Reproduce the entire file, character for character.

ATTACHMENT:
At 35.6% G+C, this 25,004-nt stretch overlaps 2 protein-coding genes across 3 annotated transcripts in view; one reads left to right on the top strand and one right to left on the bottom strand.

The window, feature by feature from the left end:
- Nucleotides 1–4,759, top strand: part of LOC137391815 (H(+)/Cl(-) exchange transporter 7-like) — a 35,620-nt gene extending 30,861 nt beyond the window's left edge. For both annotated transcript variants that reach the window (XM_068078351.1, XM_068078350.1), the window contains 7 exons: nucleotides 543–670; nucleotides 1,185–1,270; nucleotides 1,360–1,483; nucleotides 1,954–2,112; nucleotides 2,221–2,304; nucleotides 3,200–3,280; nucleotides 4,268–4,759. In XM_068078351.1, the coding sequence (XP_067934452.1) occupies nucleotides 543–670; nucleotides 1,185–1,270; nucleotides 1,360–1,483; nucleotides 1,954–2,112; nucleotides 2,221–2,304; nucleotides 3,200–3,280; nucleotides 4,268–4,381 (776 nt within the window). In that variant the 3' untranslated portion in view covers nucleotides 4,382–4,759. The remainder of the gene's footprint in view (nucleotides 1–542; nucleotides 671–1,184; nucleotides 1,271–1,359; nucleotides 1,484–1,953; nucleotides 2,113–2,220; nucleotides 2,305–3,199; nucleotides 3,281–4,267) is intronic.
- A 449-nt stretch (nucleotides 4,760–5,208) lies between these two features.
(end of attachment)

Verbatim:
At 35.6% G+C, this 25,004-nt stretch overlaps 2 protein-coding genes across 3 annotated transcripts in view; one reads left to right on the top strand and one right to left on the bottom strand.

The window, feature by feature from the left end:
- Nucleotides 1–4,759, top strand: part of LOC137391815 (H(+)/Cl(-) exchange transporter 7-like) — a 35,620-nt gene extending 30,861 nt beyond the window's left edge. For both annotated transcript variants that reach the window (XM_068078351.1, XM_068078350.1), the window contains 7 exons: nucleotides 543–670; nucleotides 1,185–1,270; nucleotides 1,360–1,483; nucleotides 1,954–2,112; nucleotides 2,221–2,304; nucleotides 3,200–3,280; nucleotides 4,268–4,759. In XM_068078351.1, the coding sequence (XP_067934452.1) occupies nucleotides 543–670; nucleotides 1,185–1,270; nucleotides 1,360–1,483; nucleotides 1,954–2,112; nucleotides 2,221–2,304; nucleotides 3,200–3,280; nucleotides 4,268–4,381 (776 nt within the window). In that variant the 3' untranslated portion in view covers nucleotides 4,382–4,759. The remainder of the gene's footprint in view (nucleotides 1–542; nucleotides 671–1,184; nucleotides 1,271–1,359; nucleotides 1,484–1,953; nucleotides 2,113–2,220; nucleotides 2,305–3,199; nucleotides 3,281–4,267) is intronic.
- A 449-nt stretch (nucleotides 4,760–5,208) lies between these two features.